The decision to postpone the onset of daylight savings time in Lebanon took many by surprise and was adopted almost unilaterally, during an almost surreal discussion between outgoing Prime Minister, Najib Mikati and the Speaker of the House, Nabih Berri. The changeover to daylight saving time, which is usually scheduled for March 24, has been postponed until the end of April.
While no official reason has been stated for the decision — whose consequences remain uncertain — an adviser of Mikati along with a video of the meeting between the Prime Minister and Berri on Thursday, confirmed that it is related to the month of Ramadan, during which practicing Muslims fast from sunrise to sunset.
"Make it work"
A video taken at Thursday’s meeting between Berri and Mikati leaked to the media.
تأجيل العمل بالتوقيت الصيفي .. #بري طلب و #ميقاتي استجاب pic.twitter.com/UwKzv5fKcz— Al Jadeed News (@ALJADEEDNEWS) March 23, 2023
"I propose to do something. Instead of [breaking the fast] at 7 p.m., we will do it at 6 p.m., until the end of Ramadan. At the end of Ramadan, we will switch back to daylight saving time," Berri said.
"But I have already made this proposal and I was told that you refused. I wanted to delay [the switch to daylight saving time] to the last Saturday in April," responded Mikati, who seemed taken aback.
"Make it work," replied Berri.
"We can't do it, it will be a problem for aviation. We can't do it now, it's difficult," retorted the Prime Minister, to which the head of parliament replied, "What aviation?"
The apprehensions expressed by Mikati were swept away by the insistence of Berri and the impulsive decision was made without an official justification. The measure was taken "exceptionally", says a text signed by the Secretary General of the council of ministers, Mahmoud Makkieh.
In addition to the concerns came criticism. In a tweet posted Thursday night, Free Patriotic Movement leader Gebran Bassil called the move "unacceptable."
"This decision speaks volumes. We cannot remain silent. We are considering filing an appeal or not complying with it," Bassil wrote.
"This story serves to divert the attention of public opinion," said Mark Daou, a change MP. "The real danger is the reproaches of the International Monetary Fund [Thursday] to the government, the Bank of Lebanon and the Parliament ...Those who play with time are working on a methodical destruction of the lives of the Lebanese," added the MP on Twitter. On Thursday, the IMF said that Lebanon is living "a very dangerous moment,” and deplored the political leaders' reluctance to implement much-needed reforms.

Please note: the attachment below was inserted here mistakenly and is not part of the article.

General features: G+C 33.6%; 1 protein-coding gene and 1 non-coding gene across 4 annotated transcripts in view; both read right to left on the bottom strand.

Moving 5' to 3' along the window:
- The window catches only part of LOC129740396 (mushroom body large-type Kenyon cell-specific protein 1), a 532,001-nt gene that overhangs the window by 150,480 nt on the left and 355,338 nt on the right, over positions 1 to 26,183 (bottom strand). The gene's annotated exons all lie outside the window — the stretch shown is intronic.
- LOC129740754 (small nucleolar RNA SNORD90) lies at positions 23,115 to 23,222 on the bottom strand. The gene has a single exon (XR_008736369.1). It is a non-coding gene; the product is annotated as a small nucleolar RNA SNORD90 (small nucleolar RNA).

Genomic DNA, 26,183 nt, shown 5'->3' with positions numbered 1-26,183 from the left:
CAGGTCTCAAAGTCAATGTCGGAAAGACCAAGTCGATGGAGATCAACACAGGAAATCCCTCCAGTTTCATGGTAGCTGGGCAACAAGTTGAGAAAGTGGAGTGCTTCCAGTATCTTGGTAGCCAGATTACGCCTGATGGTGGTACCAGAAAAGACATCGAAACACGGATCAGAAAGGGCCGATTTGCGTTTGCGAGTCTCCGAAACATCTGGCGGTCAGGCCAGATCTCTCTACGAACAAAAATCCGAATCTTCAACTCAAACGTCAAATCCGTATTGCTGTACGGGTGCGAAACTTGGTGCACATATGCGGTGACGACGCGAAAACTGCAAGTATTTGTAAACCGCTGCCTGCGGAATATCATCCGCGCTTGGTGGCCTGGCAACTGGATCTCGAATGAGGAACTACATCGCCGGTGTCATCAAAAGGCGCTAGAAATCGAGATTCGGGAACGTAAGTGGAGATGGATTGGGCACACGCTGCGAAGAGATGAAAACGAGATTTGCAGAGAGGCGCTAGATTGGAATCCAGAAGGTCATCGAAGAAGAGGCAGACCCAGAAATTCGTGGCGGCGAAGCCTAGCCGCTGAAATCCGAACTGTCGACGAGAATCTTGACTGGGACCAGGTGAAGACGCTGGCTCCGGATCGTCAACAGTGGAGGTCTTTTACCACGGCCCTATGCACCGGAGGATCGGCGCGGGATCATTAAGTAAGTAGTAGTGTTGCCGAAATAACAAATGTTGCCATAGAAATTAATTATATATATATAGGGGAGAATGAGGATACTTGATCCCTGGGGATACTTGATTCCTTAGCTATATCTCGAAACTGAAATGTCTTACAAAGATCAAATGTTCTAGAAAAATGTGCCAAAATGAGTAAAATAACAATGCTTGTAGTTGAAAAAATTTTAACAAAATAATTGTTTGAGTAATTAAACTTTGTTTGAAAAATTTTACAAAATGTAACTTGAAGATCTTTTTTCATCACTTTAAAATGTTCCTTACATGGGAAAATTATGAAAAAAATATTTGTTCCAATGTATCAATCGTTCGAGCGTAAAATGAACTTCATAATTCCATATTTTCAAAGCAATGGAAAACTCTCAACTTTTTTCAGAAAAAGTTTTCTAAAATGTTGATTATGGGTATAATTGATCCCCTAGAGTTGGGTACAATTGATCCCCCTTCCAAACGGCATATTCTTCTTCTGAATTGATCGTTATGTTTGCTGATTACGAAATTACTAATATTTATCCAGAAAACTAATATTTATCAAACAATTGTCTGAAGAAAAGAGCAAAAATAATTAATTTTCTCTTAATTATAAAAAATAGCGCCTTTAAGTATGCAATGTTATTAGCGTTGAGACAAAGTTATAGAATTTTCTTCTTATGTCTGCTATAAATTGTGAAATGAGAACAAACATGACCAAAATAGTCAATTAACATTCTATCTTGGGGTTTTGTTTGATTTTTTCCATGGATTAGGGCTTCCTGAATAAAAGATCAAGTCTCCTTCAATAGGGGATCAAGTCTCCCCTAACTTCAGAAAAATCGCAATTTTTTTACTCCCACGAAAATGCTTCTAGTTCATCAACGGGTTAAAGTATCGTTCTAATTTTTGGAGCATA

Some have given the issue a sectarian flare. Others have taken to humor.
"The only thing missing is to shift weekends to Friday [the Islamic holy day] instead of Sunday," wrote one Twitter user.
بعد تأجيل #التوقيت_الصيفي ، ميقاتي يفكّر في إلغاء يوم الاثنين— Naim Halawi (@NaimHalawi) March 23, 2023
"After the postponement of summer time, Mikati is thinking of canceling Mondays," tweeted comedian Naim Halawi.
"My Christian colleagues tell me 'We are worthless in this country now. You decide not to change the time and we have to comply," said a lawyer on Twitter, in reference to the decision made between the Sunni Prime Minister and the Shiite head of the legislature.
March 24, 2023
"The IMF: Time is running out. Berri & Mikati: we'll change the time." read another Tweet.
Messages also circulated on WhatsApp groups.
"Notice to Christians who are doing Lent until noon: if you are hungry before 12, you can advance the time. Our God is not less good than Berri and Mikati," read one message.
The decision to postpone the onset of daylight savings time in Lebanon took many by surprise and was adopted almost unilaterally, during an almost surreal discussion between outgoing Prime Minister, Najib Mikati and the Speaker of the House, Nabih Berri. The changeover to daylight saving time, which is usually scheduled for March 24, has been postponed until the end of April.While no official...